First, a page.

Utah's Paiute Trail System was born in the late 1980s. Facing the closure of the existing off-road routes in the Fishlake National Forest and the surrounding communities near Interstate 70, the Piute County Commission and the U.S. Forest Service saw the potential for a public trail system that would not only allow hunters and off-roaders the use of the forest, but also link the communities in and near the forest.
The Paiute Trail proper spans 278 miles, about 80 percent of which are dirt roads, and 20 percent trail sections. In addition to the main Paiute Trail loop, which passes though four communities, four counties and three mountain ranges, an additional 550 miles of side trails access another 12 communities. In each community, ATV riders can go into town and buy gas and food, make repairs or get a hotel room before heading back out on the trail. Even better, the Paiute system adjoins the Great Western Trail, a sister system to the east, and the Fremont Trail to the south to bringing the grand total to more than 1500 miles of trails.
Trails vary in skill level from beginner to advanced, and the system spans a low point of 5230 feet to a high point of more than 11,000 feet. There's something for everyone: tight, narrow trails through dry creek beds, rock crawling, steep climbs through juniper and pin forests, aspen meadows and spectacular views from the ridge top trails. Because 80 percent of the Paiute Trail is dirt roads, it's a great place for beginners to explore. It's also a very popular area for hunters and sightseers.
Day Ride Loops
These rides will take a full day and return you to the starting point. Pack your lunch or plan to stop in a town along the way.
Marysvale to Marysvale – Pipeline Trail
This loop travels east toward Durkee Springs by way of trail #02 east out of Marysvale and #25 south through the Utah State Division of Wildlife’s Elbow Ranch. With any luck, we might see Deer and Elk along the trail. Continuing south, travel the Pipeline trail then north on the #01 and over Langdon Mountain. The ride continues to the intersection of #02 and then down Dry Creek switchbacks to the valley floor and back to Marysvale on trail #02. Words underestimate this spectacular ride as it traverses the valley floor, the foothills and then over the summits. This loop is for “Intermediate” riders. (50 miles)
Marysvale to Marysvale – Kimberly Ghost Town
Travel east from Marysvale on trail #02 across the bridge and continue north. Look for trail #24 forking to the left after about 3 miles. Follow this trail for a couple of miles and watch for trail #21 on the left. Follow this to the river and then follow the old railroad grade north to Hoover’s Café. Cross the highway staying on trail #74 and go up Deer Creek to trail #01. Turn right (north) and travel 1 mile to the Silver King Mine. Continue a few miles further to the Kimberly Ghost Town site. Backtrack to the intersection of trail #01 and trail #74. Ride south about 1 ½ miles to trail #02. Turn left and go down Beaver Creek about 10 miles to Marysvale. The loop is rated “Intermediate.” (45 miles)
Marysvale to Koosharem to Marysvale – Spare Rib Special
If you like to eat barbeque ribs, then consider putting this one on your agenda. This loop starts out on the #77 trail, south to #02 then following the #02 up Dry Creek to the main #01 trail. Follow #01 past Manning Meadow Reservoir to #78 and then to #44 and north to #68. Travel #68 a short distance and then take Forest Service road 076 down till it merges with #01 and on to Koosharem. Fill your gas tank at the Grass Valley Store, then drop by the Koosharem Café for great spare ribs … hey, if you don’t like ribs, they’ll serve you an old fashioned hamburger with all the trimmings. The prices are reasonable and you won’t be disappointed. You can bring your own lunch also and picnic in the park. Take a different rout home mostly on #01 and #02. It’s more than 80 miles, but suitable for most “Beginners.” All you need is a few bucks in your wallet.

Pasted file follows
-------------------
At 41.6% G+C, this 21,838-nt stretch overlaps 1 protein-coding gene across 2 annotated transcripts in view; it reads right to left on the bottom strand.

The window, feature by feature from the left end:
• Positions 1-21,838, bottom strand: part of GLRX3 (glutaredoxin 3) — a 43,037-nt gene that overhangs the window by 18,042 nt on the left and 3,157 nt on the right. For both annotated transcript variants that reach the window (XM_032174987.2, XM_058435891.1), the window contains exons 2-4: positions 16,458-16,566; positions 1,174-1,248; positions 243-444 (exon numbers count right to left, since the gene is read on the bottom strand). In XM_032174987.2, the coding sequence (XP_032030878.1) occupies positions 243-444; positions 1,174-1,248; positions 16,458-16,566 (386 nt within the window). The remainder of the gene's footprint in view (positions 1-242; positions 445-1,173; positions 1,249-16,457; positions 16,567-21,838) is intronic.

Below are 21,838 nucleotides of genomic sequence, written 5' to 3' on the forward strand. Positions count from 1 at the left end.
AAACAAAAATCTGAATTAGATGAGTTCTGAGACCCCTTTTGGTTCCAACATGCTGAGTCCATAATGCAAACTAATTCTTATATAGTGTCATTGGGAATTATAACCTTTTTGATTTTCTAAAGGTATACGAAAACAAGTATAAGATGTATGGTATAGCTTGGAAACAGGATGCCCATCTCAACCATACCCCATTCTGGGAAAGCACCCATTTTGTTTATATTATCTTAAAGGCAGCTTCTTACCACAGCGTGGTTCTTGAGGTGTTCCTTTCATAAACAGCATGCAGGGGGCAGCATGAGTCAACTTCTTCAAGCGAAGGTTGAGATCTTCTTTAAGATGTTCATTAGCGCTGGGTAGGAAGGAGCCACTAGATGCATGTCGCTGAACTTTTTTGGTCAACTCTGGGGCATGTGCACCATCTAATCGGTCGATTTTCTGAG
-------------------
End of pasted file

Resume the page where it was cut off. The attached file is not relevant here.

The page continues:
Marysvale to Marysvale – East Loop
Follow trail #02 east and south to trail #25. Follow trail #25 to trail #01 and follow trail #01 north to trail #02. Then follow trail #02 back into Marysvale. Plenty of side trail opportunities are available to extend this loop. Trail #54 and trail #53 may be included continuing north on trail #01 to Manning Reservoir where wildlife is often spotted. (45.8 miles)
Marysvale to Marysvale – Cottonwood Loop Mining History
Go west up Bullion Ave to Revenue Gulch (#77) and on to Miner’s Park. Tour Miner’s park for a first hand look at the history of mining at the restored mining district. Walking tours and restrooms. From there go up the north slop of Cottonwood Canyon. Spectacular views from 10,000 feet. Continue over Cottonwood and down Cottonwood Canyon. You will see many old mining camps and operations. After a beautiful drive down Cottonwood Canyon we will come out at Hwy 89. Cross the Hwy and back to Marysvale on trail #77. This is an “Intermediate” loop. (35 miles)
Circleville to Beaver to Circleville – West Loop
From Circleville follow trail #01 west to trail #88. Follow trail #88 to trail #67 and trail #67 to trail #68 into Beaver. From Beaver follow trail #05 east to trail #01 and follow trail #01 back to Circleville. Rated “Intermediate.”
Marysvale to Circleville to Marysvale – 50 Inch or Less Machines Only
This loop starts out on the #77 trail south to the intersection of #02, continuing south to #25 and then on to #01. Trail #01 will take us south through Kingston Canyon and across Hwy 62 and on to Circleville. Lunch can be found in Circleville. We will go east from Circleville and up Wades Canyon (watch the switchbacks!) across Hwy153 to Big Johns Flats for a breather. Then across the top past Bullion Pasture to the 12,000 foot pass. From there you can see forever and don’t forget to look for the mountain goats. You will follow #01 to #02 and down Beaver Creek to Marysvale. (85 miles)